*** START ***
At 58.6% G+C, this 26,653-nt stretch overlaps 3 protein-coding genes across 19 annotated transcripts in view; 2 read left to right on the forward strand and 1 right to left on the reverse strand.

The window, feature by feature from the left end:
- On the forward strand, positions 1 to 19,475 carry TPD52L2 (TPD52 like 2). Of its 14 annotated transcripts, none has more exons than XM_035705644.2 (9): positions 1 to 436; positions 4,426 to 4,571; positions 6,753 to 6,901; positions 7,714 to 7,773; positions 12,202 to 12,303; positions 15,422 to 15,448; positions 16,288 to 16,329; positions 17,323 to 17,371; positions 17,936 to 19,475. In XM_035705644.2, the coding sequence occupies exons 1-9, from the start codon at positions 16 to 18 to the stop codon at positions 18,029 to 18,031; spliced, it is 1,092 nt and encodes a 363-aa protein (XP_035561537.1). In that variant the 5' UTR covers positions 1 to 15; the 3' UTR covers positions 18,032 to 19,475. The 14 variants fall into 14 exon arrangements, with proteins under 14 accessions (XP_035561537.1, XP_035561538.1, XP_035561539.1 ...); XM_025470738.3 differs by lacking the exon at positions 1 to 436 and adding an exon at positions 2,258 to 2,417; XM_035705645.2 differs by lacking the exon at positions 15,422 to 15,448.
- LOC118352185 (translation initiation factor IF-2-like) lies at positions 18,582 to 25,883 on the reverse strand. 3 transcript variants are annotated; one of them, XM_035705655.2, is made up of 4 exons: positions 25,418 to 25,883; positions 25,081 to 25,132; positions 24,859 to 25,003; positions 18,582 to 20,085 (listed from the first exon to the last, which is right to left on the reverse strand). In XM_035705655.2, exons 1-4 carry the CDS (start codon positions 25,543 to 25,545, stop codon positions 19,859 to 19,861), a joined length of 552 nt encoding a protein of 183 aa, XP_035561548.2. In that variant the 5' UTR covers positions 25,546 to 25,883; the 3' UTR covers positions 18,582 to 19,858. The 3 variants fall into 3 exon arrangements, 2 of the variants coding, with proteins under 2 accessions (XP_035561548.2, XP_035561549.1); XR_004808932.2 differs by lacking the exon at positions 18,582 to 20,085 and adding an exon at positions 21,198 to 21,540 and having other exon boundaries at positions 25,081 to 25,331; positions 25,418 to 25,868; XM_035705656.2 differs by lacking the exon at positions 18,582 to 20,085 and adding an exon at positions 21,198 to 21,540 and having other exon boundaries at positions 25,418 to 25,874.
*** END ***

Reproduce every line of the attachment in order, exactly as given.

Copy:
At 58.6% G+C, this 26,653-nt stretch overlaps 3 protein-coding genes across 19 annotated transcripts in view; 2 read left to right on the forward strand and 1 right to left on the reverse strand.

The window, feature by feature from the left end:
- On the forward strand, positions 1 to 19,475 carry TPD52L2 (TPD52 like 2). Of its 14 annotated transcripts, none has more exons than XM_035705644.2 (9): positions 1 to 436; positions 4,426 to 4,571; positions 6,753 to 6,901; positions 7,714 to 7,773; positions 12,202 to 12,303; positions 15,422 to 15,448; positions 16,288 to 16,329; positions 17,323 to 17,371; positions 17,936 to 19,475. In XM_035705644.2, the coding sequence occupies exons 1-9, from the start codon at positions 16 to 18 to the stop codon at positions 18,029 to 18,031; spliced, it is 1,092 nt and encodes a 363-aa protein (XP_035561537.1). In that variant the 5' UTR covers positions 1 to 15; the 3' UTR covers positions 18,032 to 19,475. The 14 variants fall into 14 exon arrangements, with proteins under 14 accessions (XP_035561537.1, XP_035561538.1, XP_035561539.1 ...); XM_025470738.3 differs by lacking the exon at positions 1 to 436 and adding an exon at positions 2,258 to 2,417; XM_035705645.2 differs by lacking the exon at positions 15,422 to 15,448.
- LOC118352185 (translation initiation factor IF-2-like) lies at positions 18,582 to 25,883 on the reverse strand. 3 transcript variants are annotated; one of them, XM_035705655.2, is made up of 4 exons: positions 25,418 to 25,883; positions 25,081 to 25,132; positions 24,859 to 25,003; positions 18,582 to 20,085 (listed from the first exon to the last, which is right to left on the reverse strand). In XM_035705655.2, exons 1-4 carry the CDS (start codon positions 25,543 to 25,545, stop codon positions 19,859 to 19,861), a joined length of 552 nt encoding a protein of 183 aa, XP_035561548.2. In that variant the 5' UTR covers positions 25,546 to 25,883; the 3' UTR covers positions 18,582 to 19,858. The 3 variants fall into 3 exon arrangements, 2 of the variants coding, with proteins under 2 accessions (XP_035561548.2, XP_035561549.1); XR_004808932.2 differs by lacking the exon at positions 18,582 to 20,085 and adding an exon at positions 21,198 to 21,540 and having other exon boundaries at positions 25,081 to 25,331; positions 25,418 to 25,868; XM_035705656.2 differs by lacking the exon at positions 18,582 to 20,085 and adding an exon at positions 21,198 to 21,540 and having other exon boundaries at positions 25,418 to 25,874.